movie review

The Inspection Is Both Incomplete and Full of Promise

Photo: Patti Perret/A24 Films

Have the rhythms of basic training stayed the same over the years, or is that just how they’re depicted on screen? Watching Elegance Bratton’s The Inspection, a film that follows a young gay Black man named Ellis French (Jeremy Pope) through Marine boot camp, you might start to wonder if film and reality formed a feedback loop, the way that reality-show participants started casting themselves as particular archetypes. Laws (a magnetically loathsome Bokeem Woodbine), the drill sergeant who becomes Ellis’s lead, though not only, abuser, is so clearly of the R. Lee Ermey and Louis Gossett Jr. school that he’d seem like a cliché if one scene didn’t show him off the clock. Relaxing in the back room with other officers, including the considerably more sympathetic Rosales (Raúl Castillo), Laws lets the hardass façade drop and reveals what’s beneath it, which is mostly just relieved amusement that he hasn’t been reported for hazing yet. His homophobia is real, and shared by many of the other recruits, but his tendencies also owe something to the organization he’s a part of. He can get away with almost killing Ellis in a swimming exercise because torment is what everyone signed up for. They all know how this process is supposed to go.

The Inspection is Bratton’s first scripted feature — he made his debut with the 2019 documentary Pier Kids, about homeless trans and queer youths carving out a precarious community for themselves in New York. It’s a situation he’s personally familiar with. His new film is autobiographical, and opens with Ellis living in a shelter, having been kicked to the streets years ago by a mother (Gabrielle Union) who’d rather have no son than a gay son. As Inez, an unyielding correctional officer whose apartment is papered with religious iconography, Union is superbly brittle, and underused — there are times when the memories the film draws from appear to be too raw to fully reckon with, especially in the scenes with Inez that bookend the main action. The Inspection feels as incomplete as it does full of promise, unwilling to interweave glimpses of Ellis’s home life with his time in basic, even though that is the unspoken comparison it lays out. Inez’s refusal to allow even a hint of softness in her first scene is breathtaking. Offering Ellis the birth certificate he needs to enlist, she tells him, “This little piece of paper is all I have left of the dream I held for you.” Then she tells him to consider it void if he doesn’t “come back the son I gave birth to.”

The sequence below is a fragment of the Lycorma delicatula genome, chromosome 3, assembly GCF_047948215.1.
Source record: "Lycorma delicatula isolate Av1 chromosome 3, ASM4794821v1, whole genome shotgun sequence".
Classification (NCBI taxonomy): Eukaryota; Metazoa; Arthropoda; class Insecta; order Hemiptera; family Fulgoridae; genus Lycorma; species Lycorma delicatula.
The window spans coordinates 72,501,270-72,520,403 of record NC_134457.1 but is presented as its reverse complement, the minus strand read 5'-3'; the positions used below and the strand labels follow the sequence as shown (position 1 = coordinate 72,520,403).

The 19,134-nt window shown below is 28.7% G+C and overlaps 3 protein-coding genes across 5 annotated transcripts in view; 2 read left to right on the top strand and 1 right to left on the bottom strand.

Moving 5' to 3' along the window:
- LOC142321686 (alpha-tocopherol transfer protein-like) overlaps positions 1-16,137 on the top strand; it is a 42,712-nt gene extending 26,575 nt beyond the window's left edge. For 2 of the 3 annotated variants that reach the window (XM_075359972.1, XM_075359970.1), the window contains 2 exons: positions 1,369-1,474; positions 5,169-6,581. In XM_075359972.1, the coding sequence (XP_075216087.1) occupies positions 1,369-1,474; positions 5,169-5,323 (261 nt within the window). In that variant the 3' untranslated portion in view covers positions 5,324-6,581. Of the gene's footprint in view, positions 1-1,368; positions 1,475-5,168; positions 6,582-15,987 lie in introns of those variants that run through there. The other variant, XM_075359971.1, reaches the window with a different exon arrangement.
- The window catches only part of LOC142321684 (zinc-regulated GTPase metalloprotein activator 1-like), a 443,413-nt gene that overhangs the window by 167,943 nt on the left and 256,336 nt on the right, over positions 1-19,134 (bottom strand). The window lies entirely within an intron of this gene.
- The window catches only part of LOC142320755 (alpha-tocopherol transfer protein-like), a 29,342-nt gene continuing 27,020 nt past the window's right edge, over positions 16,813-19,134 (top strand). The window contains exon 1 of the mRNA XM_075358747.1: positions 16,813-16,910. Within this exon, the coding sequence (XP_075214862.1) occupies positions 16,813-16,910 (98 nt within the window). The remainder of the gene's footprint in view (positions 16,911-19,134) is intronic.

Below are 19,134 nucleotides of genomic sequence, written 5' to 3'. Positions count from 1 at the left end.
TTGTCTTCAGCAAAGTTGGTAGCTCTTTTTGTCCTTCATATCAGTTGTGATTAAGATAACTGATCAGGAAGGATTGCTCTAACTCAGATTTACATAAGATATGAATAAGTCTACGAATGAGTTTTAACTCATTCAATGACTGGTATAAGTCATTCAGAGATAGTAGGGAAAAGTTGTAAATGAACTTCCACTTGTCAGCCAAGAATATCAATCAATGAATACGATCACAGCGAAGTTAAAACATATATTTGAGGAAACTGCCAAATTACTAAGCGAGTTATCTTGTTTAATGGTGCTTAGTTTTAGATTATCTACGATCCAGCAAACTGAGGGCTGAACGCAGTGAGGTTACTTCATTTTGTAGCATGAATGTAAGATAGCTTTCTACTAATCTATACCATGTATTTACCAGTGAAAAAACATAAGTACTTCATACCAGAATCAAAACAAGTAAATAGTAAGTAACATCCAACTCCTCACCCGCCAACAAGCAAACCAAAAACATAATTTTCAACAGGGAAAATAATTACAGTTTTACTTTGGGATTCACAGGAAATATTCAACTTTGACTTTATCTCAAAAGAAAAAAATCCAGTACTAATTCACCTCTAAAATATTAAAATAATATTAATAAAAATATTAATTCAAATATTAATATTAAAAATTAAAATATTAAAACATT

Inez’s love may be conditional, but then so is that of the United States Armed Forces, which are in the era of “Don’t ask, don’t tell” and are willing to take a queer kid in, so long as he shuts up about his sexuality. The Inspection isn’t pro-military; it has little interest in romanticization, patriotism, or combat, and it’s frank about the dehumanizing aspects of its training process and who gets targeted the most. But it’s also heartbreakingly open about the bargain Ellis, who’s quickly outed, is making. He will endure taunting, ostracism, and hazing that at one point comes close to killing him. In exchange, he will finally be claimed by something, if not a parent. Despite what his mother implies, he doesn’t join in hopes that the Marine Corps will somehow make him straight — he’s at peace with his sexuality to the point where he notices, as many have before, that any hypermasculine, homosocial environment is ripe with erotic potential. He joins for the stability it offers, as well as for a sense of belonging. When you come up equating love with pain, the forced bonding of basic training doesn’t look all that foreign.

Pope, a Broadway star who’s done turns on two Ryan Murphy series, has the easy beauty of a suffering saint. But the surprise of The Inspection is that it doesn’t want to paint Ellis as a martyr and that it actually gets lighter as it goes along rather than grimmer, finding room for lust and touches of humor. Bratton, who has an eye for compelling framing and unexpected beauty, has made something more complicated than a treatise against the power structures enshrined in the military, though he’s very aware of them. Ellis doesn’t intend to give up on his mother, despite her hatred of who he is, but in the film’s bittersweet finale, his new family steps up to defend him from his biological one. It’s a moment way too uneasy to be described as triumphant, which is what makes it so very interesting.

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The Inspection Is Both Incomplete and Full of Promise